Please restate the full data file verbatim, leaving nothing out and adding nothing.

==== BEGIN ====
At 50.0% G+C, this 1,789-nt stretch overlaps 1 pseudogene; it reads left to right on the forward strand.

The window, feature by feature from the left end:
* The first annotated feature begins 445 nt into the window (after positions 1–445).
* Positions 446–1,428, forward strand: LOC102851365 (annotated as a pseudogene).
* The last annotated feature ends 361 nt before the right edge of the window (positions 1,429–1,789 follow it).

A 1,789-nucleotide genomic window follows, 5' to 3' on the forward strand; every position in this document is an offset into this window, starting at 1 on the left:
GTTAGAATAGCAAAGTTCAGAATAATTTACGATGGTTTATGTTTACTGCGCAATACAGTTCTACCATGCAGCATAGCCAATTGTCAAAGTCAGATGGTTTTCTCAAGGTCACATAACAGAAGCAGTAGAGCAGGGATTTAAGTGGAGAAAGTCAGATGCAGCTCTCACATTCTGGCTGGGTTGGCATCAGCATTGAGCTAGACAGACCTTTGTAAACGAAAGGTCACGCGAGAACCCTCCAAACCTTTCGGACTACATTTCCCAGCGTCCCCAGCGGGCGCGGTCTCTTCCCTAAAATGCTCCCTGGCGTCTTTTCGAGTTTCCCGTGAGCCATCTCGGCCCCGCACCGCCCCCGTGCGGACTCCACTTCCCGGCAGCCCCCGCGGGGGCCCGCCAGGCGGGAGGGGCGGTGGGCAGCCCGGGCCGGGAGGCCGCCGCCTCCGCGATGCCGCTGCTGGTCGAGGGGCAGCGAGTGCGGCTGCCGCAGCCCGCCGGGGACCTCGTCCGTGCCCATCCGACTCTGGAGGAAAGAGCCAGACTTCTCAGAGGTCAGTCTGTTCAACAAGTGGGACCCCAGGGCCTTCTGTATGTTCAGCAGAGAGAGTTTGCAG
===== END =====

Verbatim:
At 50.0% G+C, this 1,789-nt stretch overlaps 1 pseudogene; it reads left to right on the forward strand.

The window, feature by feature from the left end:
* The first annotated feature begins 445 nt into the window (after positions 1–445).
* Positions 446–1,428, forward strand: LOC102851365 (annotated as a pseudogene).
* The last annotated feature ends 361 nt before the right edge of the window (positions 1,429–1,789 follow it).

A 1,789-nucleotide genomic window follows, 5' to 3' on the forward strand; every position in this document is an offset into this window, starting at 1 on the left:
GTTAGAATAGCAAAGTTCAGAATAATTTACGATGGTTTATGTTTACTGCGCAATACAGTTCTACCATGCAGCATAGCCAATTGTCAAAGTCAGATGGTTTTCTCAAGGTCACATAACAGAAGCAGTAGAGCAGGGATTTAAGTGGAGAAAGTCAGATGCAGCTCTCACATTCTGGCTGGGTTGGCATCAGCATTGAGCTAGACAGACCTTTGTAAACGAAAGGTCACGCGAGAACCCTCCAAACCTTTCGGACTACATTTCCCAGCGTCCCCAGCGGGCGCGGTCTCTTCCCTAAAATGCTCCCTGGCGTCTTTTCGAGTTTCCCGTGAGCCATCTCGGCCCCGCACCGCCCCCGTGCGGACTCCACTTCCCGGCAGCCCCCGCGGGGGCCCGCCAGGCGGGAGGGGCGGTGGGCAGCCCGGGCCGGGAGGCCGCCGCCTCCGCGATGCCGCTGCTGGTCGAGGGGCAGCGAGTGCGGCTGCCGCAGCCCGCCGGGGACCTCGTCCGTGCCCATCCGACTCTGGAGGAAAGAGCCAGACTTCTCAGAGGTCAGTCTGTTCAACAAGTGGGACCCCAGGGCCTTCTGTATGTTCAGCAGAGAGAGTTTGCAG